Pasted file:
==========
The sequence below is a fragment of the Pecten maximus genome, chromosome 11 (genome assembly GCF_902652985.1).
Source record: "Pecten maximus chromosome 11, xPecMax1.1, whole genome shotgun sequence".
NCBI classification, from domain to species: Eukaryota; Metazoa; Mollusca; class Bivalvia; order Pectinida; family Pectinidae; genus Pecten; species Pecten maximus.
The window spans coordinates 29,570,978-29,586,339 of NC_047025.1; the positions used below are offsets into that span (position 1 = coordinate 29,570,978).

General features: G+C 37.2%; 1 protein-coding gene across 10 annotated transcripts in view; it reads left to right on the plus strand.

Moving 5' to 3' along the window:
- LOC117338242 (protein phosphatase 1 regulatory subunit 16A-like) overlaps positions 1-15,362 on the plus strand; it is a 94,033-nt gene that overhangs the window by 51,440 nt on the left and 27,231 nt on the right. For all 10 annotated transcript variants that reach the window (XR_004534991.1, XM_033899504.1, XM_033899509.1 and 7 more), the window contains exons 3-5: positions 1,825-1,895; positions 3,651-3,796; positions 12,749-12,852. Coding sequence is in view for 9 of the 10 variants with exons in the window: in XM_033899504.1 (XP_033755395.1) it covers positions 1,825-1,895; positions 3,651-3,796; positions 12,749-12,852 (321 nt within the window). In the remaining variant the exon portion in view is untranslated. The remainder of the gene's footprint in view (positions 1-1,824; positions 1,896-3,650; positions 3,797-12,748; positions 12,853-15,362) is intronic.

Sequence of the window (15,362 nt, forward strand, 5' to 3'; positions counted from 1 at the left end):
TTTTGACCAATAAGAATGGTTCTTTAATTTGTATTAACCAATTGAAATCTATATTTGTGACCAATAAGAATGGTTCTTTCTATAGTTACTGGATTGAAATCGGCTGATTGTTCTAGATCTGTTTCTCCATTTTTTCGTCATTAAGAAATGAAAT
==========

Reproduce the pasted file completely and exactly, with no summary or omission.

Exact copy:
The sequence below is a fragment of the Pecten maximus genome, chromosome 11 (genome assembly GCF_902652985.1).
Source record: "Pecten maximus chromosome 11, xPecMax1.1, whole genome shotgun sequence".
NCBI classification, from domain to species: Eukaryota; Metazoa; Mollusca; class Bivalvia; order Pectinida; family Pectinidae; genus Pecten; species Pecten maximus.
The window spans coordinates 29,570,978-29,586,339 of NC_047025.1; the positions used below are offsets into that span (position 1 = coordinate 29,570,978).

General features: G+C 37.2%; 1 protein-coding gene across 10 annotated transcripts in view; it reads left to right on the plus strand.

Moving 5' to 3' along the window:
- LOC117338242 (protein phosphatase 1 regulatory subunit 16A-like) overlaps positions 1-15,362 on the plus strand; it is a 94,033-nt gene that overhangs the window by 51,440 nt on the left and 27,231 nt on the right. For all 10 annotated transcript variants that reach the window (XR_004534991.1, XM_033899504.1, XM_033899509.1 and 7 more), the window contains exons 3-5: positions 1,825-1,895; positions 3,651-3,796; positions 12,749-12,852. Coding sequence is in view for 9 of the 10 variants with exons in the window: in XM_033899504.1 (XP_033755395.1) it covers positions 1,825-1,895; positions 3,651-3,796; positions 12,749-12,852 (321 nt within the window). In the remaining variant the exon portion in view is untranslated. The remainder of the gene's footprint in view (positions 1-1,824; positions 1,896-3,650; positions 3,797-12,748; positions 12,853-15,362) is intronic.

Sequence of the window (15,362 nt, forward strand, 5' to 3'; positions counted from 1 at the left end):
TTTTGACCAATAAGAATGGTTCTTTAATTTGTATTAACCAATTGAAATCTATATTTGTGACCAATAAGAATGGTTCTTTCTATAGTTACTGGATTGAAATCGGCTGATTGTTCTAGATCTGTTTCTCCATTTTTTCGTCATTAAGAAATGAAAT